Nick Mulcahy

November 10, 2010

November 10, 2010 (Philadelphia, Pennsylvania) — The use of statins among a group of postmenopausal women did not reduce the risk for colorectal cancer, according to a new study from the landmark Women's Health Initiative (WHI).

"It's a difficult thing to do," said lead study author Michael S. Simon, MD, about attempting to evaluate the effect of statin use in the context of a trial like the WHI, in which only 7.6% of the 159,219 participants reported statin use.

"This is a "low prevalence of statin use," he said, adding that "groups with higher exposure may show a preventative effect."

Dr. Simon, who is a professor in the Department of Oncology at Wayne State University and Barbara Ann Karmanos Cancer Institute, Detroit, Michigan, presented the WHI results here at the Ninth Annual American Association for Cancer Research (AACR) International Conference on Frontiers in Cancer Prevention Research. He spoke to reporters at a meeting press conference.

In the WHI, the 2000 women diagnosed with colorectal cancer in a 10-year follow-up period amounted to a yearly incidence of 0.13% (or 13 cases per 10,000 person-years of follow-up) for statin users, and 0.12% for nonusers, reported Dr. Simon. "The upshot is that there was no significant difference in colorectal cancer risk," he said, adding that risk was evaluated after adjustment for other risk factors.

There was also no difference in risk by type of statin, location of the cancer, or other tumor characteristics.

Despite the findings, Dr. Simon said that colorectal cancer risk reduction was "biologically plausible" with statins. The drugs produce multiple "anticancer effects, such as inhibition of cell growth and promotion of programmed cell death," he said.

Nevertheless, Dr. Simon also said, in a press statement, that the negative findings "are consistent with the majority of the literature suggesting no significant reduction in colorectal cancer risk among users of statins." But he added that results from several case–control studies have shown a reduction in colorectal cancer risk in people who use statins, as did a case–control study from Northern Israel, which showed a 47% reduction in risk.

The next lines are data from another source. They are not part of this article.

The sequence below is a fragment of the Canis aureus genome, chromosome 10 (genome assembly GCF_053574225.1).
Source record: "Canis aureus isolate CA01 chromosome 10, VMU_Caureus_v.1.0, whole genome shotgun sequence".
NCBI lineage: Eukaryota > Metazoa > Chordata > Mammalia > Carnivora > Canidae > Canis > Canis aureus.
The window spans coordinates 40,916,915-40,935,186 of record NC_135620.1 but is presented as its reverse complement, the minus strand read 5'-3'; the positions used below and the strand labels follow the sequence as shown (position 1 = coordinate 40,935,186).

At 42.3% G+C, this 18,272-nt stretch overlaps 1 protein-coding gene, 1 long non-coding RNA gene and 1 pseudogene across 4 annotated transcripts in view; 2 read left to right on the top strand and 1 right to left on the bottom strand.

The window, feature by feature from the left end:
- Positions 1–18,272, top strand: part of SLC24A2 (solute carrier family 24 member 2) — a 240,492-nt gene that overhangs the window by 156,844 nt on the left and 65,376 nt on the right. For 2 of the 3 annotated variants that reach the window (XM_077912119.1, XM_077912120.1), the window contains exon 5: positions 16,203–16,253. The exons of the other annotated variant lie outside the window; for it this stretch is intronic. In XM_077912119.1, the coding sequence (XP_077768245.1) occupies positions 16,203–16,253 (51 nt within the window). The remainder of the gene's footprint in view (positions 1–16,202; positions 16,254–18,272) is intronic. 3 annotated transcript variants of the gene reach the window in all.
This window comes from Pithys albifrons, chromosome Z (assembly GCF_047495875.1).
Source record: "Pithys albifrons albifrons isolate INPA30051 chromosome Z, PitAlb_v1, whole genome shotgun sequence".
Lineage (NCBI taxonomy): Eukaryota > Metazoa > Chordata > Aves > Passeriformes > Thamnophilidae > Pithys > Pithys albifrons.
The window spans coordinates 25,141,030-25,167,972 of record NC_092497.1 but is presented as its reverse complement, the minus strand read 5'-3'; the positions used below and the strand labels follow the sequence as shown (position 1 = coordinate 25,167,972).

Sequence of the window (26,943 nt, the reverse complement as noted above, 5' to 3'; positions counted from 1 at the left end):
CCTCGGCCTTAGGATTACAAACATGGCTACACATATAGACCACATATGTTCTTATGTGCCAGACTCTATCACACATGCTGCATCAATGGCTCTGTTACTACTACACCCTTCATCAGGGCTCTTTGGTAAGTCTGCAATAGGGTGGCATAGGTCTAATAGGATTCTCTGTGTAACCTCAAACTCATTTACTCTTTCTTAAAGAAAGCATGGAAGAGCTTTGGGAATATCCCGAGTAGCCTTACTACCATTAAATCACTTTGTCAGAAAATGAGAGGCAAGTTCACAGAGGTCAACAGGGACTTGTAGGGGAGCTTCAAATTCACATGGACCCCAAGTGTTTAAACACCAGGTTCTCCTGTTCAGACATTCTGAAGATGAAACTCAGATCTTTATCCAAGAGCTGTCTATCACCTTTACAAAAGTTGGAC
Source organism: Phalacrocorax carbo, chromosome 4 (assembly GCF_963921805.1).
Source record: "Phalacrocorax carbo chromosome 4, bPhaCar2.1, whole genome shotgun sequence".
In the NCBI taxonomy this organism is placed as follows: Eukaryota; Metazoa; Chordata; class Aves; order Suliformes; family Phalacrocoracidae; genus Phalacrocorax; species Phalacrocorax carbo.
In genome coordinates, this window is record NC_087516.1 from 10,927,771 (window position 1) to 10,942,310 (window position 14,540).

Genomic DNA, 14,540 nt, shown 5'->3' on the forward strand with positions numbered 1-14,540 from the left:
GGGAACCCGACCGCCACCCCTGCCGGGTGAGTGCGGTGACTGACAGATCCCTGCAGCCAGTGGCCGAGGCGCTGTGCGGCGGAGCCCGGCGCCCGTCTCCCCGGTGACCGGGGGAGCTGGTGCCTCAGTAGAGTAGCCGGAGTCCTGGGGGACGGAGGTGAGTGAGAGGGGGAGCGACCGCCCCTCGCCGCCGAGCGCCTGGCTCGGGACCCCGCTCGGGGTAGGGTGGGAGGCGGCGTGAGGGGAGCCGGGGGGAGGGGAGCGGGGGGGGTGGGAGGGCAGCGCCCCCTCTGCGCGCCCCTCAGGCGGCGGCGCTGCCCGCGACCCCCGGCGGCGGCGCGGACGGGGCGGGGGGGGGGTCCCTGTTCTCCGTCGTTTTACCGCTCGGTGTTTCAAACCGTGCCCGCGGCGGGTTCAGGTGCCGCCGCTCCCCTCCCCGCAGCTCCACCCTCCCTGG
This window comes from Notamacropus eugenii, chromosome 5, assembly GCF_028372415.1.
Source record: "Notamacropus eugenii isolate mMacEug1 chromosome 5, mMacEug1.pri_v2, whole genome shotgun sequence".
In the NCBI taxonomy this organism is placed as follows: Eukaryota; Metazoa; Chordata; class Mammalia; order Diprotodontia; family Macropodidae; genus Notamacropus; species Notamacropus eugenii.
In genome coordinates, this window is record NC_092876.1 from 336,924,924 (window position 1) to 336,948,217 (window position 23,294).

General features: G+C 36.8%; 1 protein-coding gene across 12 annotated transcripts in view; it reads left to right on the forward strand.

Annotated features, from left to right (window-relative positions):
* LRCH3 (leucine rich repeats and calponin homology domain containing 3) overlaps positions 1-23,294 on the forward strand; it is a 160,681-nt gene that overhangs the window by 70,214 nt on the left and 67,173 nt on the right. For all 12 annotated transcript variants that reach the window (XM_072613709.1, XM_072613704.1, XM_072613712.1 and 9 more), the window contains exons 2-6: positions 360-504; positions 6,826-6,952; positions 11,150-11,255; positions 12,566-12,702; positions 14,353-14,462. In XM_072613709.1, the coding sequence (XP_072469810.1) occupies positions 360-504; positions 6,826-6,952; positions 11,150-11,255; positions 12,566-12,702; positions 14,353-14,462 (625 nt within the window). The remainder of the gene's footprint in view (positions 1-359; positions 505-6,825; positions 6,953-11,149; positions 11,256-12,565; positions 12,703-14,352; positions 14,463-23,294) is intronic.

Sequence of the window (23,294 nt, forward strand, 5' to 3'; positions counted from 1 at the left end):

A future question for colorectal cancer researchers is whether or not "high-risk individuals" would benefit from statin use, said Dr. Simon at the press conference.

A Randomized Trial of Statins

A more definitive word about the effectiveness of statins in preventing colorectal growths will eventually come from a new randomized trial sponsored by the National Surgical Adjuvant Breast and Bowel Project (NSABP), suggested Scott Lippman, MD, who moderated the press conference at which Dr. Simon spoke.

Dr. Lippman is editor-in-chief of Cancer Prevention Research and professor and chair in the Department of Thoracic Head and Neck Medical Oncology at the University of Texas M.D. Anderson Cancer Center in Houston.

The NASBP trial, which is entitled Statin Polyp Prevention Trial in Patients With Resected Colon Cancer, is a phase 3 trial that compares the daily use of the statin rosuvastatin (Crestor, AstraZeneca) with placebo over 5 years in patients with recently resected stage I or II colon cancer.

"Our NSABP P-5 trial opened in late March of this year, and we have [institutional review board] approvals from more than 125 sites located throughout the United States and Canada," NSABP official, Larry Wickerman, MD, told Medscape Medical News.

Earlier this year at the AACR's annual meeting, a new study found that statins do not protect patients against colorectal adenomas, the benign growths that are precursors of colorectal cancer, and might even increase the risk of developing them when used for 3 years or more.

Those results were published in the May issue of Cancer Prevention Research (2010;3:588-596). In an editorial that accompanied the study (2010;3:573-575), a commentator said that there is "accumulating evidence that, at least overall, statins probably do not prevent colorectal neoplasia." However, there was a caveat in the editorial: "It is conceivable that there are benefits with high cumulative doses or in genetically defined subgroups."

More on the WHI Data

The statin–colorectal cancer risk study was a planned analysis in the WHI, said Dr. Simon.

The WHI study excluded women with previous colorectal cancer, and investigators recorded statin use and duration of use at the baseline screening interview of participating women. The data were updated at years 1 and 3. Colorectal cancer diagnoses were updated annually in women who participated in the observation group of the WHI, and semiannually in the women in the clinical trial group of the WHI, said Dr. Simon.

Some of the limitations of the WHI data include the facts that there was no requirement that participating women get screened for colorectal cancer and the fact that there was no information on statin dose, he pointed out.

Dr. Simon has disclosed no relevant financial relationships.

Ninth Annual American Association for Cancer Research (AACR) International Conference on Frontiers in Cancer Prevention Research. Abstract A59. Presented November 10, 2010.

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